HARD FORK

As it relates to blockchain technology, a hard fork (or sometimes hardfork) is a radical change to the protocol that makes previously invalid blocks/transactions valid (or vice-versa), and as such requires all nodes or users to upgrade to the latest version of the protocol software. Put differently, a hard fork is a permanent divergence from the previous version of the blockchain, and nodes running previous versions will no longer be accepted by the newest version. This essentially creates a fork in the blockchain, one path which follows the new, upgraded blockchain, and one path which continues along the old path. Generally, after a short period of time, those on the old chain will realize that their version of the blockchain is outdated or irrelevant and quickly upgrade to the latest version. Hard forks refers to the underlying blockchain of a digital currency forks into 2 chains initially due to the underlying rules change. After a hard fork, the blockchain conforms to the revised (upgraded) rules is only considered and accepted by nodes that support the new rules, whereas the original blockchain conforms to the original rules is only recognized by nodes that support the original rules. That is, the new rules are not compatible with the old existing rules. Think of hard fork as a possible permanent divergence of a block chain that might result in splitting a chain into two, thus producing an extra new coin for every existing coin.

DEFINITION of 'Hard Fork'

A hard fork can be implemented to correct important security risks found in older versions of the software, to add new functionality, or to reverse transactions (as in the case with the hard fork to reverse the hack on the DAO (decentralized autonomous organization) in the Ethereum blockchain).

BREAKING DOWN 'Hard Fork'

A hard fork involves splitting the path of a blockchain by invalidating transactions confirmed by nodes that have not been upgraded to the new version of the protocol software. Following the hack on the DAO, the Ethereum community almost unanimously voted in favor of a hard fork in order to roll back transactions that siphoned off tens of millions of dollars worth of digital currency by an anonymous hacker. The hard fork also allowed DAO token holders to get their ether funds returned to them.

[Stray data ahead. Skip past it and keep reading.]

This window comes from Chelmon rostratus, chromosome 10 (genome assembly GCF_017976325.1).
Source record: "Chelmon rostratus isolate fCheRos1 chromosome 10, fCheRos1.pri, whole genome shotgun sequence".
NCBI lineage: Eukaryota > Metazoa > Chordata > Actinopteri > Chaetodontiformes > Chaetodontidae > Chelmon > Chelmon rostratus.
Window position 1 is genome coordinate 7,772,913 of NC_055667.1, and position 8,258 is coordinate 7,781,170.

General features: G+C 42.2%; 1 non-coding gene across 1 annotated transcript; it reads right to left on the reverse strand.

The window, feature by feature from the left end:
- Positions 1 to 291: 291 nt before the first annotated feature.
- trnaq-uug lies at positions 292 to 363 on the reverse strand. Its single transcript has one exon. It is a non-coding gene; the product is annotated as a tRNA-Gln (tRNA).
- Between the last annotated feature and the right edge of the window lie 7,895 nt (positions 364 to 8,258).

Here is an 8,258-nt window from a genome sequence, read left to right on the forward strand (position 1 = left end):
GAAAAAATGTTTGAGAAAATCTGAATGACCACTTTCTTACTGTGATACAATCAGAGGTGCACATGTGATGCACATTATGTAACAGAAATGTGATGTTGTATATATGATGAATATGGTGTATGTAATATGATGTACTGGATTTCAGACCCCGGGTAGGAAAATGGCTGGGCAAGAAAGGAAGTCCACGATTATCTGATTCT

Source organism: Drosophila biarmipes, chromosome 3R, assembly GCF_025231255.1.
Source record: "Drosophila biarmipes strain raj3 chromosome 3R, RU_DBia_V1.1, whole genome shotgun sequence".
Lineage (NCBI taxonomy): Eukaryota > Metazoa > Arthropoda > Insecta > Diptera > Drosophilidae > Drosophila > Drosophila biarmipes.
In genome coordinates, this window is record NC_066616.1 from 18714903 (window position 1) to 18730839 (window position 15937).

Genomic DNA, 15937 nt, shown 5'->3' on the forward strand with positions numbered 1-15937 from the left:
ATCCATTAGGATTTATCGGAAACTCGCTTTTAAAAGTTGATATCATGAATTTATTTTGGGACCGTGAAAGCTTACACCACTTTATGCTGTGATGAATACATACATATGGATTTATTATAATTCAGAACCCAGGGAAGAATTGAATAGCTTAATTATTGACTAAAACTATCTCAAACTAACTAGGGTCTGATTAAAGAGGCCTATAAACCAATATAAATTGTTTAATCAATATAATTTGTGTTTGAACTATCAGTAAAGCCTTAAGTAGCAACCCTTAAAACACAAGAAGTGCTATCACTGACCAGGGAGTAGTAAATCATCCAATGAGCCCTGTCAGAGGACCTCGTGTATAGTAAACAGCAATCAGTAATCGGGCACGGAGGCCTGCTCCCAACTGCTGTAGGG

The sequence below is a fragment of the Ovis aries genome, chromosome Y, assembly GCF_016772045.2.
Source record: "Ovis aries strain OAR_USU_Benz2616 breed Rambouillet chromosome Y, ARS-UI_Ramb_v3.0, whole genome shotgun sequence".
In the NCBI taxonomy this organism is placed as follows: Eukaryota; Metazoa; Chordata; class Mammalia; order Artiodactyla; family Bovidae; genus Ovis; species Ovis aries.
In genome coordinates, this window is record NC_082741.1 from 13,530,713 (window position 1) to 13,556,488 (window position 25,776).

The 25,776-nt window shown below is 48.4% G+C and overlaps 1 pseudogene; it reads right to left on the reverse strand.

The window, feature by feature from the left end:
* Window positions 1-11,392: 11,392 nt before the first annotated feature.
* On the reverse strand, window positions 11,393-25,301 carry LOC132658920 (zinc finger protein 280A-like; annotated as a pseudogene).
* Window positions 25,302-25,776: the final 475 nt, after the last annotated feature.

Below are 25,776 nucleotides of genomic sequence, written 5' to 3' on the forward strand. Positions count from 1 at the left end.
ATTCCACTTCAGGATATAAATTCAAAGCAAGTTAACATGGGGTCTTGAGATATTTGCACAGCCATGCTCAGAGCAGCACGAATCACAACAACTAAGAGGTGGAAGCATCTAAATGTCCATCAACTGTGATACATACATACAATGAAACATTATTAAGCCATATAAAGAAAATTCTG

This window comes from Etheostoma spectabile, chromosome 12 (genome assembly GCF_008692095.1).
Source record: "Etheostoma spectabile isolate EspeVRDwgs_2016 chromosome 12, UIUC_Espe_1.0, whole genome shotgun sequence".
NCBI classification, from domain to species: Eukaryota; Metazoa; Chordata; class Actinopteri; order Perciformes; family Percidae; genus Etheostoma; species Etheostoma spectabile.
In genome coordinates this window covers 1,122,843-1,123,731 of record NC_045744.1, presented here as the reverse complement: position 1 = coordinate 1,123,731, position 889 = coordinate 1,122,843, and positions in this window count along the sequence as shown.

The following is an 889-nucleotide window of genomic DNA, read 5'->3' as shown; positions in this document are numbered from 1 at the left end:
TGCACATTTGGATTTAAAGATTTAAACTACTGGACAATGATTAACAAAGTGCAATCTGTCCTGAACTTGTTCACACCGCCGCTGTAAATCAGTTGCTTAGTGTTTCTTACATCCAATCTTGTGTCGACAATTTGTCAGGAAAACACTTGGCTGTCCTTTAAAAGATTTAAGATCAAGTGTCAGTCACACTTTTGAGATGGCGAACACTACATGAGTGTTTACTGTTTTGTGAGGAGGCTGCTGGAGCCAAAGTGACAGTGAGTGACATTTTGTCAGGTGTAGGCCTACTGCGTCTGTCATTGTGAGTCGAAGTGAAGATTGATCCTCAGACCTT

There were many hard forks in Bitcoin history. Some of them failed for a reason or two - lack of consequent support, buggy software, When a hard fork failed to go on, the new chain wouldn't last too long after the split. For example, Bitcoin Unlimited, Bitcoin Classic, Bitcoin XT [1] are among the dead list.
Here is a list of successful hard forks events and the attributes of the new coin each fork introduced.

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The proposal did not exactly unwind the network’s transaction history. Rather, it relocated the funds tied to The DAO to a newly created smart contract with the single purpose of letting the original owners withdraw them. DAO token holders will be able to withdraw ETH at a rate of approximately 1 ETH to 100 DAO. The extra balance and any ether that remains as a result of the re-entrancy exploit and the splitting mechanism will be withdrawn and distributed by the DAO curators, or individuals selected prior to the collapse of the DAO to provide "failsafe protection" for the organization.

Digital currency build upon protocol and rules.
Rule, what rule?
For example, original Bitcoin protocol/rule is capable of processing 3-7 transactions per second, which is way too low for Bitcoin to become a transaction currency. Therefore, they were many thoughts to solve this 'problem'.
Bitcoin has other 'problems' too. For another example, wouldn't it be better if miners can mine coins using GPU and not necessary need to have ASIC based mining hardware? In order to 'solve' this particular 'problem', new rules were proposed to change the mining algorithm to not in favor of miners using ASICs.
To date, proposals were put in action to solve these 'problems' involve increasing block size limitation (e.g. BCH, B2X), or segregating some non-transactoin data from the block (e.g. Segregated Witness). Hard fork can be implemented to correct important security risks found in older versions of the software, to add new functionality, or to reverse transactions (as in the case with the hard fork to reverse the hack on the DAO (decentralized autonomous organization) in the Ethereum blockchain).

HARD FORK THAT SUCCEEDED

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